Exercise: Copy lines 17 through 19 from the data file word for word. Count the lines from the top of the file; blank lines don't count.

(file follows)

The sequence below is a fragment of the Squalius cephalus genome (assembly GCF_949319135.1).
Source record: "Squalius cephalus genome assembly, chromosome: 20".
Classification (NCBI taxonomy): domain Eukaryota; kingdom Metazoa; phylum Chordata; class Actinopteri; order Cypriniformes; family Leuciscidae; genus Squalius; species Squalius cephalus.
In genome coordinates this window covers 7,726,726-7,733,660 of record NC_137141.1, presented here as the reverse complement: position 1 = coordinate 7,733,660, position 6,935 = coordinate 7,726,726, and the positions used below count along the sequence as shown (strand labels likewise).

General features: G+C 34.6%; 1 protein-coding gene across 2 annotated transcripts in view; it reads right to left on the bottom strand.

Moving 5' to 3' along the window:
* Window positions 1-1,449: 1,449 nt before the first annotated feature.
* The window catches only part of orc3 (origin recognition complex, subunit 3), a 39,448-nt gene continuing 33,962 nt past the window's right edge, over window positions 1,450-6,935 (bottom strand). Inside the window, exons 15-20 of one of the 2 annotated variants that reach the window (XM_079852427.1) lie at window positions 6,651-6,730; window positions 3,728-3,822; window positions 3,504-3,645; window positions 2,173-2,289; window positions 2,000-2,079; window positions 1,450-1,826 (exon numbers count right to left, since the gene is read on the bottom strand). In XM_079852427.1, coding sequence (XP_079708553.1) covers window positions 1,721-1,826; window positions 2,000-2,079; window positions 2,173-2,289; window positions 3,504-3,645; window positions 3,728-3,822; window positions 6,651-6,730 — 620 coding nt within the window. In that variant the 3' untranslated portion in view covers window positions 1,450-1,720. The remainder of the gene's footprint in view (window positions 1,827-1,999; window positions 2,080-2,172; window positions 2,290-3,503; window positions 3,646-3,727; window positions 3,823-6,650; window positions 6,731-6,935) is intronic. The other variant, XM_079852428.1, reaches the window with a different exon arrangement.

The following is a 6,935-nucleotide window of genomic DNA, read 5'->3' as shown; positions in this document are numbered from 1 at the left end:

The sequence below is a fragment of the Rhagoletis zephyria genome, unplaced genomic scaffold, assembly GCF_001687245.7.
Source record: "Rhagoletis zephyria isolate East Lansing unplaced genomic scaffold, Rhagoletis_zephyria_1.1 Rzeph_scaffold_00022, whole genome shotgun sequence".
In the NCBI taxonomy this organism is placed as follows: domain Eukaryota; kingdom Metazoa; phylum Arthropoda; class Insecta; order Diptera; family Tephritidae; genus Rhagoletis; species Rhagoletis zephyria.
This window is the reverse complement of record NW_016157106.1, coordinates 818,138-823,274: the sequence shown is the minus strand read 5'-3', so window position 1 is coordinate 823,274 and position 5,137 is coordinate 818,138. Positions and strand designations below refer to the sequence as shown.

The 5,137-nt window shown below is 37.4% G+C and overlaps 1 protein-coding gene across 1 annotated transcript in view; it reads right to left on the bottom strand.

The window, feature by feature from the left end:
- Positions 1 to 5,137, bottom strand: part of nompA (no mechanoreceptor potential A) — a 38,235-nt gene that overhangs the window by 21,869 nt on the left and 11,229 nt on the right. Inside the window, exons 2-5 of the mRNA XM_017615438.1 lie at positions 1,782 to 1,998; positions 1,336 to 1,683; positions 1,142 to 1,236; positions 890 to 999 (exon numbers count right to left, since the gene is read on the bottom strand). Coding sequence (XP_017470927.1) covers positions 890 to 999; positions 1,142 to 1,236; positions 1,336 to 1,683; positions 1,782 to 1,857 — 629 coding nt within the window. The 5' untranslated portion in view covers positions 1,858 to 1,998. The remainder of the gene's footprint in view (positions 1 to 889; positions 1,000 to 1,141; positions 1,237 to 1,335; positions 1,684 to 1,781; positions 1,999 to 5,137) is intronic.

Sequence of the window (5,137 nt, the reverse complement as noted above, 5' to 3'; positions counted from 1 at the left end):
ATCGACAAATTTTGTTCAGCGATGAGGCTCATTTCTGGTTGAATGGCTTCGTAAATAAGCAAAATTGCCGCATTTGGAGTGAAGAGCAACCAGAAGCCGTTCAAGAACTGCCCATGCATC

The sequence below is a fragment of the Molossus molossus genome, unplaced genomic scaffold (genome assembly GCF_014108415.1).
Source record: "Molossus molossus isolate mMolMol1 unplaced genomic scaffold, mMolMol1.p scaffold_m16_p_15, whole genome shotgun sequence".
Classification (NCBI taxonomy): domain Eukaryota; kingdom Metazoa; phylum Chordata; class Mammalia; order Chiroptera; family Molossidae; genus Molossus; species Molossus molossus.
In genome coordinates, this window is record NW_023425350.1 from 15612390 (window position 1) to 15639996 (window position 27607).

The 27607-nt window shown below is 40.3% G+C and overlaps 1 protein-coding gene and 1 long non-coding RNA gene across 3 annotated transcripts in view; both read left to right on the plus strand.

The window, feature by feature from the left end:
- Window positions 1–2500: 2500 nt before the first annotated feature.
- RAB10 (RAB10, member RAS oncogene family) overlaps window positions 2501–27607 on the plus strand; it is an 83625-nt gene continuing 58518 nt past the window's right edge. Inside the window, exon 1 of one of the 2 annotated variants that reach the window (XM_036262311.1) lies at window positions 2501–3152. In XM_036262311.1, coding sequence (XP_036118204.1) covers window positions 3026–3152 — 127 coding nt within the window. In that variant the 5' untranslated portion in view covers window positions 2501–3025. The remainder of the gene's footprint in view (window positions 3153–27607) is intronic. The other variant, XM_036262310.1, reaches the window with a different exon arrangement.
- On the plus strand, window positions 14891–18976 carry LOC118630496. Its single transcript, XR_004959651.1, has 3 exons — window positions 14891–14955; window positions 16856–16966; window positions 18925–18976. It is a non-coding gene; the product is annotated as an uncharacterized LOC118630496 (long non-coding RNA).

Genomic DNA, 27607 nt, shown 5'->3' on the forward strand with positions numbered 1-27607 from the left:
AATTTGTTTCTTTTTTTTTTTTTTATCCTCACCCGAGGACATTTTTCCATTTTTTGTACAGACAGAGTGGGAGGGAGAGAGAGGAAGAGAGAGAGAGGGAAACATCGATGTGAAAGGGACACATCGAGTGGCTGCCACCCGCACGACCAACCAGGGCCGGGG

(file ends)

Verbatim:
Sequence of the window (5,137 nt, the reverse complement as noted above, 5' to 3'; positions counted from 1 at the left end):
ATCGACAAATTTTGTTCAGCGATGAGGCTCATTTCTGGTTGAATGGCTTCGTAAATAAGCAAAATTGCCGCATTTGGAGTGAAGAGCAACCAGAAGCCGTTCAAGAACTGCCCATGCATC

The sequence below is a fragment of the Molossus molossus genome, unplaced genomic scaffold (genome assembly GCF_014108415.1).